It’s that time again. Time to close out my current interim CIO engagement and transition to the new CIO. I’m delighted to share the news that Stony Brook Medicine has hired Kathy Ross as their next CIO. She starts July 24, and we will have a few weeks together to complete the transition.
Kathy brings extensive healthcare CIO experience having served for many years as a CIO within Ascension Health. She is no stranger to Cerner, our core EMR vendor. But walking into a new environment with all its complexities and uniqueness is a challenge for the most seasoned leader.
We can only have one CIO at a time. So, day one, it will be Kathy. I will work out of a temporary space nearby. My focus and role will be to support her and provide as much background information as I can to ensure she gets up to speed quickly.
While I have only been serving as interim CIO since early March, my plan for what I need to fill her in on is long and growing. It includes a review of where we are on focus areas during this interim. We’ll block time to review together key background information and issues needing attention. And, together, we’ll meet with everyone on the IT leadership team as part of the handoff.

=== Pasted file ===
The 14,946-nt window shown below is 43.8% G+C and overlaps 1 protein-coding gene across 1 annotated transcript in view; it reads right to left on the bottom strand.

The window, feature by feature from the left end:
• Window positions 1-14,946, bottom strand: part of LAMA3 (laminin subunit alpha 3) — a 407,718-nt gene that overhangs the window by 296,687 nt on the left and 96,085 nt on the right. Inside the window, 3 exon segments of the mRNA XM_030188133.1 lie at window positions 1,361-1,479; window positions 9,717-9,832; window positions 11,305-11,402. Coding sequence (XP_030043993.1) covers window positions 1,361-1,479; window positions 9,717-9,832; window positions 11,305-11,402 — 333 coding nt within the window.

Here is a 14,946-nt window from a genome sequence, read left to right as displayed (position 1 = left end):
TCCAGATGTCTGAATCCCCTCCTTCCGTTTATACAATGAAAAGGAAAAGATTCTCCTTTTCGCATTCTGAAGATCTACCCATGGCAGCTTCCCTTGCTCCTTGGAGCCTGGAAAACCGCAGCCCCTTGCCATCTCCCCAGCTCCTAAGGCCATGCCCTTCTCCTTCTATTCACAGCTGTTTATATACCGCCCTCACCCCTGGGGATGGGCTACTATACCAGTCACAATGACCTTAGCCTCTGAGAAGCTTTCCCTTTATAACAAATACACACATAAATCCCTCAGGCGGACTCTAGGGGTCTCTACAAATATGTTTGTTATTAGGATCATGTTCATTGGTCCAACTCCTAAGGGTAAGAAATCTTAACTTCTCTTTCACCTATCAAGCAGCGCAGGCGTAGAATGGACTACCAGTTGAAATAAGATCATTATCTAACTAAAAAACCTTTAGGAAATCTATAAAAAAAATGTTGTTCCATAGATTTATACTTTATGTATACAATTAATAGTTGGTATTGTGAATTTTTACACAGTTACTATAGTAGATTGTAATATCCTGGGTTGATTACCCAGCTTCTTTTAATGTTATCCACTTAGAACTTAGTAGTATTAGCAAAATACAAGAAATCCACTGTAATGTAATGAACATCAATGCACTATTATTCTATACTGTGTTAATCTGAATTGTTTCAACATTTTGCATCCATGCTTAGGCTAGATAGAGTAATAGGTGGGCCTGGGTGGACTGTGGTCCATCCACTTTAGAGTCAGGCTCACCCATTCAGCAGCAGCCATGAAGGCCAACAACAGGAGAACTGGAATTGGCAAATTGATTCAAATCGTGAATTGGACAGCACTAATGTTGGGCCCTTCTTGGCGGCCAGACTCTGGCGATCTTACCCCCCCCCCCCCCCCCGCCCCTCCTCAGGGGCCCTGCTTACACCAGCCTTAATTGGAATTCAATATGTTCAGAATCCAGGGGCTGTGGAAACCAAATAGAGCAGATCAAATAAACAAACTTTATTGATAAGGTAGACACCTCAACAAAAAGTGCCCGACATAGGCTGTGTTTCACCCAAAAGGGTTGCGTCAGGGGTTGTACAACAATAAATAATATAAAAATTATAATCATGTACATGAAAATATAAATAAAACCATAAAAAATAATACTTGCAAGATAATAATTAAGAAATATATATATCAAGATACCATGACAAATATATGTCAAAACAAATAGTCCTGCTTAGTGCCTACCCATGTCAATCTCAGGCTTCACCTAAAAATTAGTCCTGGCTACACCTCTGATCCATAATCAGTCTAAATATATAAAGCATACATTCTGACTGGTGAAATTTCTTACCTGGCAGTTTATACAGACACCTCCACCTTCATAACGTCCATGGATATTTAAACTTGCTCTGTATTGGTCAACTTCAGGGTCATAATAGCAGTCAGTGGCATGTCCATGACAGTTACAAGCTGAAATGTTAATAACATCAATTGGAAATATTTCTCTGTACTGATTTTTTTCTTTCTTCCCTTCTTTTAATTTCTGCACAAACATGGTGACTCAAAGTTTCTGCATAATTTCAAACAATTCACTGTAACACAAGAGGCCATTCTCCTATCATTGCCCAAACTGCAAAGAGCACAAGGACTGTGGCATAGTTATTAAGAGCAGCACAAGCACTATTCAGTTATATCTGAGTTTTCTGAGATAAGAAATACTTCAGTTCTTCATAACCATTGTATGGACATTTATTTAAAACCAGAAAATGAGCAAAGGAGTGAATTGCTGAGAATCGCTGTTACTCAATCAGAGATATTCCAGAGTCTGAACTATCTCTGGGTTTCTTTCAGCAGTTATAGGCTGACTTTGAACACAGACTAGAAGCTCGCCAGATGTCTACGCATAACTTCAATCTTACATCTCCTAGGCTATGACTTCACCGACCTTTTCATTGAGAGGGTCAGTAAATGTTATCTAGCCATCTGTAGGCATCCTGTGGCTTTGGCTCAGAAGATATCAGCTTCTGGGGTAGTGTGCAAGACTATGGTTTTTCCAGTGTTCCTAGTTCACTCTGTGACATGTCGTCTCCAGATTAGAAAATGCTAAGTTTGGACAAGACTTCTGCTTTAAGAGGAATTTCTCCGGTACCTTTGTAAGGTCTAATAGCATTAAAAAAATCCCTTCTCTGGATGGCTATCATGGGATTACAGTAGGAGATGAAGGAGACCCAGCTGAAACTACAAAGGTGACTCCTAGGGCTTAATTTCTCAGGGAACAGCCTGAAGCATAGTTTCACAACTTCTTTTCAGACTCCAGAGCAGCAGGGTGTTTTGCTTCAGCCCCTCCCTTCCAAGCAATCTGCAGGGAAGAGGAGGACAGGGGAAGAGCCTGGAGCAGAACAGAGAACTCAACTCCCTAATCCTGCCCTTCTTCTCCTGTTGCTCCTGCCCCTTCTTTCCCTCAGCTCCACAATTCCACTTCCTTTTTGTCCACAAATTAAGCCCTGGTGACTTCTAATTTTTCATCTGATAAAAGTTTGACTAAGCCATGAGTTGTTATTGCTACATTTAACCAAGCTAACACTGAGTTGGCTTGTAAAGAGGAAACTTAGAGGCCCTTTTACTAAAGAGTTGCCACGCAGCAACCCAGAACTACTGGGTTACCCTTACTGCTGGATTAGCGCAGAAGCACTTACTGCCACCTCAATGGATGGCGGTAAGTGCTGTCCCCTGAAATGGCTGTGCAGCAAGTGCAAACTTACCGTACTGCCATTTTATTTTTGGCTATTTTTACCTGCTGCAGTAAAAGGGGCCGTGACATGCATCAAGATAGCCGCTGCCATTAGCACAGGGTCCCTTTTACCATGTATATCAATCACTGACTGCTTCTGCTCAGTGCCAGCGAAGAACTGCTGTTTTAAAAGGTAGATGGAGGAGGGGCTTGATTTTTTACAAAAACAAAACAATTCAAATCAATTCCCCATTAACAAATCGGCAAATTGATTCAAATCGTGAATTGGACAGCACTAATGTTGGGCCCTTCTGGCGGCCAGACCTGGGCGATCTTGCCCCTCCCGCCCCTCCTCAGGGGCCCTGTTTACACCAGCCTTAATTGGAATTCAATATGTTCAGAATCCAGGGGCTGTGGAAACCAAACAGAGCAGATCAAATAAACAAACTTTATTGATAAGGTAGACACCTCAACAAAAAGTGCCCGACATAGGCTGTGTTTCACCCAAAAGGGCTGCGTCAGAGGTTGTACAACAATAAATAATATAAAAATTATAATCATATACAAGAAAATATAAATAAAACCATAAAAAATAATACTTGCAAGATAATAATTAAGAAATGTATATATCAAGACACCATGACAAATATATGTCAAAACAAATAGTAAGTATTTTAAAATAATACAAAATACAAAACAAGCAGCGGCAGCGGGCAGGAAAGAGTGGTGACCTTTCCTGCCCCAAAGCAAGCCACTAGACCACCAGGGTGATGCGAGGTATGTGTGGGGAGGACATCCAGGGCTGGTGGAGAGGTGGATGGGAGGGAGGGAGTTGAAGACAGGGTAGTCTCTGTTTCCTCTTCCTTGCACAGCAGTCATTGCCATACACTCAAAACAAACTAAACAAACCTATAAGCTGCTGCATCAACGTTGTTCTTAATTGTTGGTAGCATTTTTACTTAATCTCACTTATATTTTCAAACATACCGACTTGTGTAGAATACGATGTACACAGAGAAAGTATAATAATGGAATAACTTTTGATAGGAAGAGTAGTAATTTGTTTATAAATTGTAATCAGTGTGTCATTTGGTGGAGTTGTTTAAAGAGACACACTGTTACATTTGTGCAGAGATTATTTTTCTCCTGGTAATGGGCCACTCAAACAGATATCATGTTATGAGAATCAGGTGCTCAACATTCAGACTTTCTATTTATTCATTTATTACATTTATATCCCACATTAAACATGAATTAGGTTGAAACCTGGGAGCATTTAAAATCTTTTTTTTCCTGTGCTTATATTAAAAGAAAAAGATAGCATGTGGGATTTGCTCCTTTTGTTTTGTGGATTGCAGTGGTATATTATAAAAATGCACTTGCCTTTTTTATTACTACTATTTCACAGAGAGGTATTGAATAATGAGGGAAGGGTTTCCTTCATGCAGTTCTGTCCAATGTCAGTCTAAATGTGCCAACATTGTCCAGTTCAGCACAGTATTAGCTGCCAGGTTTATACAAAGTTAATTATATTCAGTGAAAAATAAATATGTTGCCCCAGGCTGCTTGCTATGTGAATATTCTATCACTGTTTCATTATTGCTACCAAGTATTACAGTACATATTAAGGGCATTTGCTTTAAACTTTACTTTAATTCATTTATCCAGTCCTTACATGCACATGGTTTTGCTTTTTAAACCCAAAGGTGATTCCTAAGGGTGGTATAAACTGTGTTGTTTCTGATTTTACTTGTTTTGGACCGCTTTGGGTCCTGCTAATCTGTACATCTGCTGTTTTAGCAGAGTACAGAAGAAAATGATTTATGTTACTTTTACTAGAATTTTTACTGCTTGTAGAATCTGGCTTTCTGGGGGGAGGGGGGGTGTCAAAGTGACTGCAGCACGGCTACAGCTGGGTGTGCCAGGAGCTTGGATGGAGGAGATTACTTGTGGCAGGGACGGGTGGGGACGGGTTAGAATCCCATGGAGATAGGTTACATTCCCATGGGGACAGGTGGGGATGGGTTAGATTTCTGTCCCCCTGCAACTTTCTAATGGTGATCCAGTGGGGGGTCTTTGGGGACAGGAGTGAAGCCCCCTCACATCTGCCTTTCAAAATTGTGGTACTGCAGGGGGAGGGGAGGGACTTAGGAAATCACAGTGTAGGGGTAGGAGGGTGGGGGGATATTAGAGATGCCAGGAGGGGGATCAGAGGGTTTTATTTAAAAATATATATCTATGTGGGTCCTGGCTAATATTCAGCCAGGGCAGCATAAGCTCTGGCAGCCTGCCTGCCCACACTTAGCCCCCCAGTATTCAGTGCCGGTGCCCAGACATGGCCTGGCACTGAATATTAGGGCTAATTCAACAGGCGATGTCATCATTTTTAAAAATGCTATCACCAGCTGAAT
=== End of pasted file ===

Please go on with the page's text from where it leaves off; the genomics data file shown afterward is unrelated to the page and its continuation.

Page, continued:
I learned at my last interim engagement to block out chunks of time to review everything on the transition outline and not let the usual day-to-day meetings fill all available time. At that engagement, my boss had asked for a month transition. I thought that was long, but once we were in the middle of it, I realized it could fly by quickly.
[Also: What to expect from an interim CIO.]
I’ve told my IT leadership team, I’m good at playing 20 questions but I don’t like to. They should proactively share key information the CIO needs. I hope Kathy won’t have to play 20 questions – if we do our transition work well, we’ll be serving up everything she needs to know to be successful early on.
While I am only familiar with a small part of Long Island, I will try to be helpful as Kathy figures out where to live long term and learns her way around.
Doing an interim engagement means you form new professional relationships and friendships. People see my family picture on my desk. They know why I do interim engagements and that I want to continue living near family rather than taking a permanent position somewhere. And I’ve gotten to know them and learned about their families as they balance work commitments with raising kids and helping elderly parents. I’ve worked with many talented, committed leaders here and look forward to keeping in touch.
What’s next for me? I am looking forward to a break while New England summer is in all its glory. I want to fit in a few beach trips with the grandkids. I will continue coaching several IT leaders around the country as I have been working with them in the evenings. And I am always open to the possibilities as my HIT advisory firm, StarBridge Advisors, continues to serve new clients.
This blog was first published on Sue Schade’s Health IT Connect blog.